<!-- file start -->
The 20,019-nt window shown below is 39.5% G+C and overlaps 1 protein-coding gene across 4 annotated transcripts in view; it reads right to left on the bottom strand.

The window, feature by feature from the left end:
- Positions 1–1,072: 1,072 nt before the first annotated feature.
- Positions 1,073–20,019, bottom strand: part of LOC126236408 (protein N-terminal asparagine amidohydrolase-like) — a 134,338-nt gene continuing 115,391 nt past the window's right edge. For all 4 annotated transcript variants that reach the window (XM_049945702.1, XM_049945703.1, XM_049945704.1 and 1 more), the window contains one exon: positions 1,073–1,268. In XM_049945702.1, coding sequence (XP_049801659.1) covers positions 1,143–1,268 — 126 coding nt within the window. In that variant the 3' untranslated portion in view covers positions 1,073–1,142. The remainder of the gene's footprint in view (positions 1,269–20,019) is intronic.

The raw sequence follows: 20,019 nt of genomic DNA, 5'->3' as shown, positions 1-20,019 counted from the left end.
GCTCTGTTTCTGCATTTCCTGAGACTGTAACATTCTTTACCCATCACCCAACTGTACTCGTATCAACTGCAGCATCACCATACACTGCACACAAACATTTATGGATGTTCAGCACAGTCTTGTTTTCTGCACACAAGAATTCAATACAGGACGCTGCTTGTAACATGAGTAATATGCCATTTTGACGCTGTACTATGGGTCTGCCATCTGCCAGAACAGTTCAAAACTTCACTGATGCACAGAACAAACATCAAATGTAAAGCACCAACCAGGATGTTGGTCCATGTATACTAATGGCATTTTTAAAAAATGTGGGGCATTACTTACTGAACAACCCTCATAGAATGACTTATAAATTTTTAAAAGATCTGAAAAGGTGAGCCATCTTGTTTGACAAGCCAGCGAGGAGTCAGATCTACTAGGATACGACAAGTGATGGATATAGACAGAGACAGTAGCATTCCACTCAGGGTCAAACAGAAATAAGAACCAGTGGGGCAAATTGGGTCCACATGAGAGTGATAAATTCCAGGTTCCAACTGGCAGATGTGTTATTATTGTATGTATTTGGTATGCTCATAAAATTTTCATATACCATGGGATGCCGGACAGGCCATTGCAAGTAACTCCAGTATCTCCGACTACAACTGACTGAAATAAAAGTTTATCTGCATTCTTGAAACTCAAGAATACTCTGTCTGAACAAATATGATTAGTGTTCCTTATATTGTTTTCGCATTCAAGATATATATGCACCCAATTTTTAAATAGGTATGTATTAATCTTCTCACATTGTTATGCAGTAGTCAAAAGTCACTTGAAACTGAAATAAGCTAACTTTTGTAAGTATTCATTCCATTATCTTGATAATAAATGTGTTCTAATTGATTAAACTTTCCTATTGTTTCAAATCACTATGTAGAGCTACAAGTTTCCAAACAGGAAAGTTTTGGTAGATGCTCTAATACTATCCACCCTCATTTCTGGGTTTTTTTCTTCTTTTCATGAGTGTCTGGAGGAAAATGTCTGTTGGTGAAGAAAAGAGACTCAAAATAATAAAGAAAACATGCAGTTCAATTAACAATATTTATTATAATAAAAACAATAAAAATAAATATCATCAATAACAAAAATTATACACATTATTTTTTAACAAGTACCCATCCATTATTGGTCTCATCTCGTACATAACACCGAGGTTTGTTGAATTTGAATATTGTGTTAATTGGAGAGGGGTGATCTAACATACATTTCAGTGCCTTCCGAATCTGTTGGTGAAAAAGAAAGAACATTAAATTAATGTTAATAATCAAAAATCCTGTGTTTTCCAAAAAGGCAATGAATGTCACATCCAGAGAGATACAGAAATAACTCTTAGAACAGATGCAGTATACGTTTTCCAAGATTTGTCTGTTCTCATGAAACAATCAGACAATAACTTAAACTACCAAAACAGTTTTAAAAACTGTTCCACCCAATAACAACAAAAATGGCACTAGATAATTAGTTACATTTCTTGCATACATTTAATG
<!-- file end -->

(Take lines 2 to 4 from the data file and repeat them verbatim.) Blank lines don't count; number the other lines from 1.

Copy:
The window, feature by feature from the left end:
- Positions 1–1,072: 1,072 nt before the first annotated feature.
- Positions 1,073–20,019, bottom strand: part of LOC126236408 (protein N-terminal asparagine amidohydrolase-like) — a 134,338-nt gene continuing 115,391 nt past the window's right edge. For all 4 annotated transcript variants that reach the window (XM_049945702.1, XM_049945703.1, XM_049945704.1 and 1 more), the window contains one exon: positions 1,073–1,268. In XM_049945702.1, coding sequence (XP_049801659.1) covers positions 1,143–1,268 — 126 coding nt within the window. In that variant the 3' untranslated portion in view covers positions 1,073–1,142. The remainder of the gene's footprint in view (positions 1,269–20,019) is intronic.